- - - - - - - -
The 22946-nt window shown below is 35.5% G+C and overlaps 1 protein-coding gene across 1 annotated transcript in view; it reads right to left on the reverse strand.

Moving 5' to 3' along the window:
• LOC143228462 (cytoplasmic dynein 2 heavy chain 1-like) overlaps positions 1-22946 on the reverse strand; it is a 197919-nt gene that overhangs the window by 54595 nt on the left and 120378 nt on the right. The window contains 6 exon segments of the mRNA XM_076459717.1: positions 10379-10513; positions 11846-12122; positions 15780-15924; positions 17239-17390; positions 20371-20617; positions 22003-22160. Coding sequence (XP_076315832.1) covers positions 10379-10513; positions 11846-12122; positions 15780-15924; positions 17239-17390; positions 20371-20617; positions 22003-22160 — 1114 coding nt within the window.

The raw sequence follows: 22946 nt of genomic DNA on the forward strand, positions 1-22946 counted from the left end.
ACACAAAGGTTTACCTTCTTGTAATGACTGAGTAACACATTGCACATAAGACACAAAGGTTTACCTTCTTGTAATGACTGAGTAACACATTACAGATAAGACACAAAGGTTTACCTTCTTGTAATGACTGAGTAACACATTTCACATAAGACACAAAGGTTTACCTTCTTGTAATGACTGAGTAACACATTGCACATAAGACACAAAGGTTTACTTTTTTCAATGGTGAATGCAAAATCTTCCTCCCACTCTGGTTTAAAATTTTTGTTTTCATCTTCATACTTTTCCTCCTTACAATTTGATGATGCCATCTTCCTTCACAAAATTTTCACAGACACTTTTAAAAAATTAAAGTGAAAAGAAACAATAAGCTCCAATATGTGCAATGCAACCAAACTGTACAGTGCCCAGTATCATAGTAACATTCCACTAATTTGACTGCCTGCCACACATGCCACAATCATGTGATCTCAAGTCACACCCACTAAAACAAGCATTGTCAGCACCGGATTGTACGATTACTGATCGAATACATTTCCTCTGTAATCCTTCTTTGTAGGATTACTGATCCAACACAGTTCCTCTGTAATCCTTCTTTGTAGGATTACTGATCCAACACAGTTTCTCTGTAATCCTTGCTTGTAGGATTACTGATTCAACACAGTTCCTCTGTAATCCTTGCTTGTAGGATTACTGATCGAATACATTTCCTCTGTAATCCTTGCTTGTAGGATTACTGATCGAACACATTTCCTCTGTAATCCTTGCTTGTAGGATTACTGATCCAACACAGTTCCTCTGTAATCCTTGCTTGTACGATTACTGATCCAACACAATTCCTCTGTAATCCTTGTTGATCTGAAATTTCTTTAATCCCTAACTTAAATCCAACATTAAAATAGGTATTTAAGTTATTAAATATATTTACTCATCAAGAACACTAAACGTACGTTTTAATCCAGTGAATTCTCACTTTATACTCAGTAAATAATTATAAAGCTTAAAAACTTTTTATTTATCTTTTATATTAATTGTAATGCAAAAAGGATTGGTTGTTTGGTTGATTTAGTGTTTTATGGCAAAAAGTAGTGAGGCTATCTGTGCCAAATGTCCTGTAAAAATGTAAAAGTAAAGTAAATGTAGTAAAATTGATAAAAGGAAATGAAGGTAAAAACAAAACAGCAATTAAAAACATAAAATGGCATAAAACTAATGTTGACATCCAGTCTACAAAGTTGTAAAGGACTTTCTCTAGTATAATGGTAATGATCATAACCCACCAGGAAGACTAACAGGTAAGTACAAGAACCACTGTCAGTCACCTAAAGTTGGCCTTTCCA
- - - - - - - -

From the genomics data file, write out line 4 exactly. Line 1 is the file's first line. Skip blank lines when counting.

The raw sequence follows: 22946 nt of genomic DNA on the forward strand, positions 1-22946 counted from the left end.